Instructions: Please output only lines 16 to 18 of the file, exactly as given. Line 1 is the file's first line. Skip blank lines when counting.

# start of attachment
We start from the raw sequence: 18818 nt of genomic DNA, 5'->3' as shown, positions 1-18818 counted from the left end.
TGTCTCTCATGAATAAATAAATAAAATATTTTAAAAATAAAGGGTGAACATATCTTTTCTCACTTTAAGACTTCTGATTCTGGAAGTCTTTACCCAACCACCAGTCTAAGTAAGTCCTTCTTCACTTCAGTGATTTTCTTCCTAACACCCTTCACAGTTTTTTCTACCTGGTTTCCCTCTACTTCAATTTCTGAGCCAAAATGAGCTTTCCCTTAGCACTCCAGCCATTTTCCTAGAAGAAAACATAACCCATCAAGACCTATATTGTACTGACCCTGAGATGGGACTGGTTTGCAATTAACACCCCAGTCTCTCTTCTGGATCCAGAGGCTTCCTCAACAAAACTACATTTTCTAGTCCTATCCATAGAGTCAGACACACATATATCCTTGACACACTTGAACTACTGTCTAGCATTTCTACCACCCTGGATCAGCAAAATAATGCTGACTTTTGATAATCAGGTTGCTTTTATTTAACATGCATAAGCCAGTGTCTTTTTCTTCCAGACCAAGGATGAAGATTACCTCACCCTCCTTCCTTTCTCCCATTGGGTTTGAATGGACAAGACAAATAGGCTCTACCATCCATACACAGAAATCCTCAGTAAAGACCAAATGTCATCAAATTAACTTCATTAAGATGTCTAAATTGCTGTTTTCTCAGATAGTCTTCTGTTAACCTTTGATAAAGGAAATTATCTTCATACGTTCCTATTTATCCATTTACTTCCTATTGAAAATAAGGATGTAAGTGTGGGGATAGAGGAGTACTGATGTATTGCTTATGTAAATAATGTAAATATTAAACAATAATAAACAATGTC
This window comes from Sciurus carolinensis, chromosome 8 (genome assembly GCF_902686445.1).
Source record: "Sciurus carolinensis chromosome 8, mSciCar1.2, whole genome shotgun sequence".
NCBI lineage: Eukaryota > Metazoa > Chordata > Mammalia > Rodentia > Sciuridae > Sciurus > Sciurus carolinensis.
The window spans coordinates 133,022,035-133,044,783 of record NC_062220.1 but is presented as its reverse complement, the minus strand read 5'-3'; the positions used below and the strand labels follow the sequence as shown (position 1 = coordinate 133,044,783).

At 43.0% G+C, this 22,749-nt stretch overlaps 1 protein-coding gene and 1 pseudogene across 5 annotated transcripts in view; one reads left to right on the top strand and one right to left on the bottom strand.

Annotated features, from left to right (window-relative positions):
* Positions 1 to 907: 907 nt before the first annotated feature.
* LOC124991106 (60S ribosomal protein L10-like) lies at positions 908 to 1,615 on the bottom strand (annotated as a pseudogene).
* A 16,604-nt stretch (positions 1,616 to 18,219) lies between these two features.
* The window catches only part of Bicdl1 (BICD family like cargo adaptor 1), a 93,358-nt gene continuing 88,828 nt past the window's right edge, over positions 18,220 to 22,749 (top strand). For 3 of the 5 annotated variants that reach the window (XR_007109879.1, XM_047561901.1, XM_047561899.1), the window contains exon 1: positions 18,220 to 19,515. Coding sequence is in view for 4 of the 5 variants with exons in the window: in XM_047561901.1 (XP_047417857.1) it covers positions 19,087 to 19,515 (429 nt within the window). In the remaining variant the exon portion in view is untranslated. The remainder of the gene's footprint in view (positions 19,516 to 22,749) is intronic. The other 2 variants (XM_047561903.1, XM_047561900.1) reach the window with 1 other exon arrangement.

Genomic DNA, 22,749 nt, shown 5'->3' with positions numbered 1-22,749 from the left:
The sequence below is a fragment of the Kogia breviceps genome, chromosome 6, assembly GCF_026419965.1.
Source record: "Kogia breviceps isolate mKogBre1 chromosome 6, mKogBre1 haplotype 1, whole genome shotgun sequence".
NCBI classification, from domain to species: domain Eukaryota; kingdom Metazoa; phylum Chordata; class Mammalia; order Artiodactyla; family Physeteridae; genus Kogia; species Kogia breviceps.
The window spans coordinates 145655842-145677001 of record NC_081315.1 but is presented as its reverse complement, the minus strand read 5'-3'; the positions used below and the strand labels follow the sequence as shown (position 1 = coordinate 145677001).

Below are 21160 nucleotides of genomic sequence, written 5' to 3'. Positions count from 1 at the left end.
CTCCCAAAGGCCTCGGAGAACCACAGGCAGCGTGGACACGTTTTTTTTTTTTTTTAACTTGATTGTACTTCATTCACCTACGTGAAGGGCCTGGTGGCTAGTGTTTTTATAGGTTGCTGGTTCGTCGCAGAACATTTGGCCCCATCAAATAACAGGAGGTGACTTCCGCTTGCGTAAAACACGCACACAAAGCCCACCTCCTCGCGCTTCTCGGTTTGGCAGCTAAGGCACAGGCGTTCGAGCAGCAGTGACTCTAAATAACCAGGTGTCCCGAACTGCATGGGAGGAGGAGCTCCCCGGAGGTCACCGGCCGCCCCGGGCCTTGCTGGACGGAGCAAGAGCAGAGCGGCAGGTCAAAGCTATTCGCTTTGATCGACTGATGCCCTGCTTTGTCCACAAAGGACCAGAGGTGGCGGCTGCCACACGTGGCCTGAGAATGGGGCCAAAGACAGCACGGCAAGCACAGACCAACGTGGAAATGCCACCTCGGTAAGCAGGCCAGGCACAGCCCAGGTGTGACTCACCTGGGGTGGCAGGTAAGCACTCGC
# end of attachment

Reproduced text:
NCBI classification, from domain to species: domain Eukaryota; kingdom Metazoa; phylum Chordata; class Mammalia; order Artiodactyla; family Physeteridae; genus Kogia; species Kogia breviceps.
The window spans coordinates 145655842-145677001 of record NC_081315.1 but is presented as its reverse complement, the minus strand read 5'-3'; the positions used below and the strand labels follow the sequence as shown (position 1 = coordinate 145677001).

Below are 21160 nucleotides of genomic sequence, written 5' to 3'. Positions count from 1 at the left end.